As part of my ongoing Be a Better Liz work, I’m currently taking Tara Mohr’s Playing Big facilitators training. It’s a program designed for current or aspiring coaches and advisers, and it focuses on helping women find the places where fear and self-doubt prevent taking risks and going after the big ideas or projects their hearts are called to do.
The first step of Tara’s “playing big” process comes in identifying where the voices in our heads hold us back. Calling out my “inner critic,” as she calls that voice, dovetails nicely with so much of the work I’ve been doing over the last two years. As I’ve come to understand how unmoored from reality my inner critic truly is, I’ve found it so much easier to turn down her volume. My inner life is significantly happier and quieter.
But it’s the second step of playing BIG that has fundamentally shifted my awareness of who I truly am — and, critically, who I truly wish to be. That work Tara calls finding your “inner mentor,” or your future self. In a guided, meditative visualization exercise in last week’s group call, I visualized meeting the Liz who lives 20 years into the future. I asked my older self what I need now, to get from here to there. What mattered most to her in the previous 20 years. What I need to know as I travel my life’s path.
I’m decidedly NOT (!!) ‘woo woo,’ but this visualization exercise was enormously powerful … far, FAR more so than I could’ve possibly anticipated. (NOTE: If you’d like to try this exercise, you can get an audio file of the guided visualization, along with a few other goodies, here: www.taramohr.com/pbbookmaterials/.) My future self has a serenity that just overwhelms you from the very moment you meet. She smiles easily, welcomes you in, and so clearly cares. She has the peaceful air of someone grateful to be alive.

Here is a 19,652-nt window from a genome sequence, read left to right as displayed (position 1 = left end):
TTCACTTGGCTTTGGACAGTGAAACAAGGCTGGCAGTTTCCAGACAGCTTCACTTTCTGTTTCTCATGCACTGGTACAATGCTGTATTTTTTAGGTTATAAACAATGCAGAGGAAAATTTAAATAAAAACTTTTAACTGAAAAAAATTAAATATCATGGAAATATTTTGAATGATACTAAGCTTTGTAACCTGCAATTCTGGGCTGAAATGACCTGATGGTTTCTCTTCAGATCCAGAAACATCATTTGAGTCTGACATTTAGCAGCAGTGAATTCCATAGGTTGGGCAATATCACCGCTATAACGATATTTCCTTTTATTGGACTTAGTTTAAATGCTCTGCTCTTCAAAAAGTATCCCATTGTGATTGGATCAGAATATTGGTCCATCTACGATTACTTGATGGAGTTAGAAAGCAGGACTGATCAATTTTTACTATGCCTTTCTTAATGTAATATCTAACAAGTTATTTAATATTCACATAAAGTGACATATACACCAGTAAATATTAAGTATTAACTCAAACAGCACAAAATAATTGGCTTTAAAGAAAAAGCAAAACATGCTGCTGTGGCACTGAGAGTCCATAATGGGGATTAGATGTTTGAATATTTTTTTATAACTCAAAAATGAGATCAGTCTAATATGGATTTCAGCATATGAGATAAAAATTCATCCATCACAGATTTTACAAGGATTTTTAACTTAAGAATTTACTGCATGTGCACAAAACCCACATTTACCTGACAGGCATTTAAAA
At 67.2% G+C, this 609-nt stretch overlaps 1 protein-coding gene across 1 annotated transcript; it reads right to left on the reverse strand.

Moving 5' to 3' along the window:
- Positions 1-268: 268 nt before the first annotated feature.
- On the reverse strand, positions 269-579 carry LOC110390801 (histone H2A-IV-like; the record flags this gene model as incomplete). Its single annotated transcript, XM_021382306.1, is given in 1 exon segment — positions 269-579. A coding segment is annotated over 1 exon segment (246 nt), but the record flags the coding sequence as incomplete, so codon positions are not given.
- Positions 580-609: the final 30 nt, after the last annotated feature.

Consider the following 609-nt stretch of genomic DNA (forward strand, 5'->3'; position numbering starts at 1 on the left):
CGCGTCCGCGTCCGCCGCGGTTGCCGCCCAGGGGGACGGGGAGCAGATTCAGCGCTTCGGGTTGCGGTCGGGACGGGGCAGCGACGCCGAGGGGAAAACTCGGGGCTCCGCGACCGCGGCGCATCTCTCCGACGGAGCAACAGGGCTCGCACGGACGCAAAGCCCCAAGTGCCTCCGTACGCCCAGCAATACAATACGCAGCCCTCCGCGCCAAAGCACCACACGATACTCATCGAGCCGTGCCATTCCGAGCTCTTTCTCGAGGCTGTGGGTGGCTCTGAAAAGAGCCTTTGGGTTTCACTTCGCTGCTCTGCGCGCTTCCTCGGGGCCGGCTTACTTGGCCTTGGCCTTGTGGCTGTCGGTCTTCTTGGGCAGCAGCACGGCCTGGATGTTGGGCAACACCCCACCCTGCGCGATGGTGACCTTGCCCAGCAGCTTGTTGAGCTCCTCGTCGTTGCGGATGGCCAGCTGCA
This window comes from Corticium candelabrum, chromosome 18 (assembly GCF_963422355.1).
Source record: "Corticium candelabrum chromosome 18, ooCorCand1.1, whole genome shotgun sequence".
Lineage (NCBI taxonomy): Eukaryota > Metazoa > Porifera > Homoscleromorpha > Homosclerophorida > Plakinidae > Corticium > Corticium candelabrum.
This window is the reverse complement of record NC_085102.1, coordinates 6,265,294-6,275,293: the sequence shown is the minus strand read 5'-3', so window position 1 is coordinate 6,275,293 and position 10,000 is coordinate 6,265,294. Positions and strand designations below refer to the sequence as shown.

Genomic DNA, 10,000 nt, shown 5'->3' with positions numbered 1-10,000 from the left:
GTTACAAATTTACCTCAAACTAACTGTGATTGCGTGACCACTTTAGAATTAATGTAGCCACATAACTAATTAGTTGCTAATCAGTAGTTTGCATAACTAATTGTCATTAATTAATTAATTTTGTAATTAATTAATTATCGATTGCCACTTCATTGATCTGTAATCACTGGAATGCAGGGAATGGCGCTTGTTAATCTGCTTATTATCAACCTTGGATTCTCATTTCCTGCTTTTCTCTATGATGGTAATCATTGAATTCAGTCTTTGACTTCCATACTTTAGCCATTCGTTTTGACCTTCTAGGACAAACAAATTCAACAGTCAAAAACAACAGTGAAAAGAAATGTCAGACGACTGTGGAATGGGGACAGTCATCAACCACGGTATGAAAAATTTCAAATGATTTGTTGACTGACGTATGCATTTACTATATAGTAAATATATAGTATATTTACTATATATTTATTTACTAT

Ever since my high school friends and I were forced to confront our mortality, the precarious line between life and death, I’ve tried to live my life grateful for each day I’m given. I want the death of my dear friend before she could even set out into the world to be meaningful, in that it inspired me (and, hopefully, the others who knew her best) to live my life more fully and more gratefully than I might have otherwise. I try not to leave the harder conversations for later. I let the specter of future regret guide a lot of my decision-making. So, carpe diem is a phrase my inner voices go to regularly.
Visualizing my future self is not the same. It’s not about the little things — whether to take a trip at the holidays, or write a letter to a friend, or some other fairly small choice. No, the future self, the inner mentor, she has a far wider lens to take in the world. She has the innate wisdom that seems to come with age. She has lived. She has loved. She has experienced life, in all its ups and downs. And she is filled, to the brim, with joy.
This work is so incredibly powerful, and in a year or so, I’ll be bringing all I’m learning into a necessarily small coaching practice, helping women like 2017 Liz … or 2015 Liz … or 2008 Liz … or … well. You get the point.